Mottos / Last Words
they heard this, they were infuriated, and they ground their teeth
at him. But [Stephen], filled with the Holy Spirit, looked up
intently to heaven and saw the glory of God and Jesus standing at
the right hand of God, and he said, 'Behold, I see the heavens
opened and the Son of Man standing at the right hand of God.' But
they cried out in a loud voice, covered their ears, and rushed
upon him together. They threw him out of the city, and began to
stone him. The witnesses laid down their cloaks at the feet of a
young man named Saul. As they were stoning Stephen, he called out,
'Lord Jesus, receive my spirit.' Then he fell to his knees and
cried out in a loud voice, 'Lord, do not hold this sin against
them'; and when he said this, he fell asleep." (Acts 7:54-59)
"For I am already being poured out like a libation, and the time of my departure is at hand. I have competed well; I have finished the race; I have kept the faith. From now on the crown of righteousness awaits me, which the Lord, the just judge, will award to me on that day, and not only to me, but to all who have longed for his appearance."
(St. Paul, 2 Tm. 4:6-8)
"To suffer or to die."
of St. Teresa of Avila, Doctor of the Church)
Boniface, martyr, during torture: "I
give thee thanks, Lord Jesus Christ, the Son of God!"
Cyprian on hearing his death sentence: "Thanks be to
being struck with stones, smiling: "I give Thee thanks, O
come to thee, O good Jesus!" (St. Laurence Justinian)
"I have loved
righteousness and hated iniquity - therefore I die in exile"
(Last words of Pope St. Gregory VII)
Probus, martyr: "The more my body suffers for Jesus Christ,
the more is my soul refreshed."
Bede the Venerable, Doctor of the Church, last words: "Glory
be to the Father and to the Son, and to the Holy Ghost."
Eusebius while being tortured: "Lord Jesus, preserve me.
Whether we live or die, we are thine."
while being tortured: "Never in my whole life have I felt
such joy, as I do today."
his executioner, while over burning coals: "See, this side is
well roasted; turn me on the other and eat."
Tiburtius, while walking
upon fire: "Learn that the God of the Christians is the only
God, for these hot coals seem flowers to me."
Dulas while being scourged: "I thank thee, my Lord Jesus, for
having deemed me worthy to suffer this for love of thee."
said while being taken to execution: "I give thee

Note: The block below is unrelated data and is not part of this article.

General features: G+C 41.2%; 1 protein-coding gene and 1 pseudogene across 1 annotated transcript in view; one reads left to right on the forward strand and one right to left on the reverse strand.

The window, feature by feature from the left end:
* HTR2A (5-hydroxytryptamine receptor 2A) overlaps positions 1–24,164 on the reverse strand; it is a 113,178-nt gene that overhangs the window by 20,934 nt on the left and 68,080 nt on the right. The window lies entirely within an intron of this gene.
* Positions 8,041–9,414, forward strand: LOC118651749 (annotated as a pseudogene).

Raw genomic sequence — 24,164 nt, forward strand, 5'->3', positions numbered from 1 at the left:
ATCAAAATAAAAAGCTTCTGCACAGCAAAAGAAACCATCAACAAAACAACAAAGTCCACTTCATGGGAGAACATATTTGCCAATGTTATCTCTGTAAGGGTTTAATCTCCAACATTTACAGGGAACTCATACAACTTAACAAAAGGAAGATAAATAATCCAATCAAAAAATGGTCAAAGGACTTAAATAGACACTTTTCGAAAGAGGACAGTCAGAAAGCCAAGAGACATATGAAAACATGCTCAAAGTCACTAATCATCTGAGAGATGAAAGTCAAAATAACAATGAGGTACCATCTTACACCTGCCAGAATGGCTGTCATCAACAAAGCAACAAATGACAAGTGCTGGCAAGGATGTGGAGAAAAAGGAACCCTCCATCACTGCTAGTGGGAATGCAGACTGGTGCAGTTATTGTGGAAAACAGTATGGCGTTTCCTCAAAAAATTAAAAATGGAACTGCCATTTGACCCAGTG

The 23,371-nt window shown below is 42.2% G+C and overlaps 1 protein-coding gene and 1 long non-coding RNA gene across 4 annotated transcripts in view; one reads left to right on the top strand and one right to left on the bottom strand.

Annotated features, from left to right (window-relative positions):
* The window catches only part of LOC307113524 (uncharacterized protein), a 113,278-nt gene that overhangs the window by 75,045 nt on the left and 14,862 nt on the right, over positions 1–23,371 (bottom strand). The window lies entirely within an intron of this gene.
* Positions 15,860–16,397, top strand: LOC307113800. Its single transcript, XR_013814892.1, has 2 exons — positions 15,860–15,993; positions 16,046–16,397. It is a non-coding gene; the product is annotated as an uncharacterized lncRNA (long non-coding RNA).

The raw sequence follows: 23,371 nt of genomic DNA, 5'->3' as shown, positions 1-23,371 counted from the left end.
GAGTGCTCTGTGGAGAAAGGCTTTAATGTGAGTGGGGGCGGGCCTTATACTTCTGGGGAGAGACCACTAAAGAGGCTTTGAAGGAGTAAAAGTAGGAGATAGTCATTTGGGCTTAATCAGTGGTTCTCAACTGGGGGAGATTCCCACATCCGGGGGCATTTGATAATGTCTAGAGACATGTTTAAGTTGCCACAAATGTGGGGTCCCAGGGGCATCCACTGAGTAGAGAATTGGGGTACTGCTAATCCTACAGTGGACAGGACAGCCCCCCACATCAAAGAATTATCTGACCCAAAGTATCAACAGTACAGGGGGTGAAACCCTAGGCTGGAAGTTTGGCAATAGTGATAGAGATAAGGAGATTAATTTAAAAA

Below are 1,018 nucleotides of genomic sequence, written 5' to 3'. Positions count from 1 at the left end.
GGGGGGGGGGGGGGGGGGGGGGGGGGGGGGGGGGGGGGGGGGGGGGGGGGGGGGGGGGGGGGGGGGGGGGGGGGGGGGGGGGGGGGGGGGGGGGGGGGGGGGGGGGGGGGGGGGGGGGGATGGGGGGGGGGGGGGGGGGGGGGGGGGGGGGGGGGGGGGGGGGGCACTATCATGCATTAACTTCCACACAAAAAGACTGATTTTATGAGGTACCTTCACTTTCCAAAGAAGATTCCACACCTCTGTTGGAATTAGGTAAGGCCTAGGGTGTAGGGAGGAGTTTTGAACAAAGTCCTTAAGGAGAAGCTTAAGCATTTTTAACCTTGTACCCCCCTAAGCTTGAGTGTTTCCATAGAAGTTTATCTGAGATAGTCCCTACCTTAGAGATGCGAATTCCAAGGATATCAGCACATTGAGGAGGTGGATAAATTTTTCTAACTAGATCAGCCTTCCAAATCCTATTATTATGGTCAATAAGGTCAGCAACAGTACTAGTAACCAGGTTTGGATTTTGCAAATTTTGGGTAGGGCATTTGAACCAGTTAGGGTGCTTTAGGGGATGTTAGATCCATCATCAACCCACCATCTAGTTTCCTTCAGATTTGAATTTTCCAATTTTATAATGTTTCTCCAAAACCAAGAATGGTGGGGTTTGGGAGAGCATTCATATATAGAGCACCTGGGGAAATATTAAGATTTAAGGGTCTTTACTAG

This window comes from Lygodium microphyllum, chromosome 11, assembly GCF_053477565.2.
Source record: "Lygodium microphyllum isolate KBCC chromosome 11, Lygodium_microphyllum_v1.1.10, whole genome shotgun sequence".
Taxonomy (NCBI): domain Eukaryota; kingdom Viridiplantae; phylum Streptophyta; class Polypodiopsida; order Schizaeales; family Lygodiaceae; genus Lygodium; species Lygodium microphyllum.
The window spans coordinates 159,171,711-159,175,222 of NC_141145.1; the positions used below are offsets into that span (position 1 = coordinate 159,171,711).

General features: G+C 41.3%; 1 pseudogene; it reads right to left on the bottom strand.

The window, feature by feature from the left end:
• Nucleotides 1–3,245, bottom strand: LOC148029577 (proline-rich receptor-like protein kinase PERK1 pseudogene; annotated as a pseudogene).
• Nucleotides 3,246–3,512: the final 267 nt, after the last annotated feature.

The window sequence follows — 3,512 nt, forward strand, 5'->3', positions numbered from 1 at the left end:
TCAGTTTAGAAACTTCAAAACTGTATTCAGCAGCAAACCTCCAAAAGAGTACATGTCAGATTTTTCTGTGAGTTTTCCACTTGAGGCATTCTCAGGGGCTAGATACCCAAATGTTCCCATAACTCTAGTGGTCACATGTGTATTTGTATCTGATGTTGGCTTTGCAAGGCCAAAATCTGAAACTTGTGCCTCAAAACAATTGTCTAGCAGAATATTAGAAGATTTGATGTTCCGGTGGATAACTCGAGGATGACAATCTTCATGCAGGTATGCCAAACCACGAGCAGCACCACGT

thanks, O thou lover of our souls, that thou callest me to thy
words of St. Peter of Verona (written by him in his blood as he
was dying) "Credo in unum Deo" ("I believe in one
God", from the Creed)
Hippolytus, martyr, last words: "Lord, they tear my body, receive
thou my soul."
martyr, after torture: "O my Saviour, I return you most
hearty thanks that you have been pleased to make me share in your
Tarachus, martyr, when beaten, said: "You have now made me
truly wise. I am strengthened by your blows, and my confidence in
God and in Jesus Christ is increased."
Eusebius, when told that he would be burnt alive due to his faith, said:
"As to that, I am in no pain. The more severe or cruel the
torments are, the greater the crown will be."
of St. Symphorian's mother upon his martyrdom: "My son, my
son, remember life eternal; look up, and see Him who reigns in
heaven; they are not taking thy life away, but changing it into a
Secunda, martyr, on seeing her sister being scourged: "Why do you
treat my sister thus honorably, but me dishonorably? Order us both
to be scourged, since we both confess Christ to be God."
St. Julian, Martyr at
Brioude, just before martyrdom: "Alas,
I am too long in this bad world; O, how I burn with desire to be
have confessed the true God at Siscia: I have never adored any
other. Him I carry in my heart, and no man on earth shall ever be
able to separate me from him." (St. Quirinus, Bishop and Martyr)
during the martyrdom of Saints Mark and Marcellian: "Never did we
enjoy any banquet so much as what we are now undergoing for Jesus
Christ's sake, in whose love we now begin to be firmly fixed:
would that he might let us suffer this as long as we are clad in
this corruptible body!"
"I am now performing the true function of a priest, in
offering myself a sacrifice to the living God. I feel not the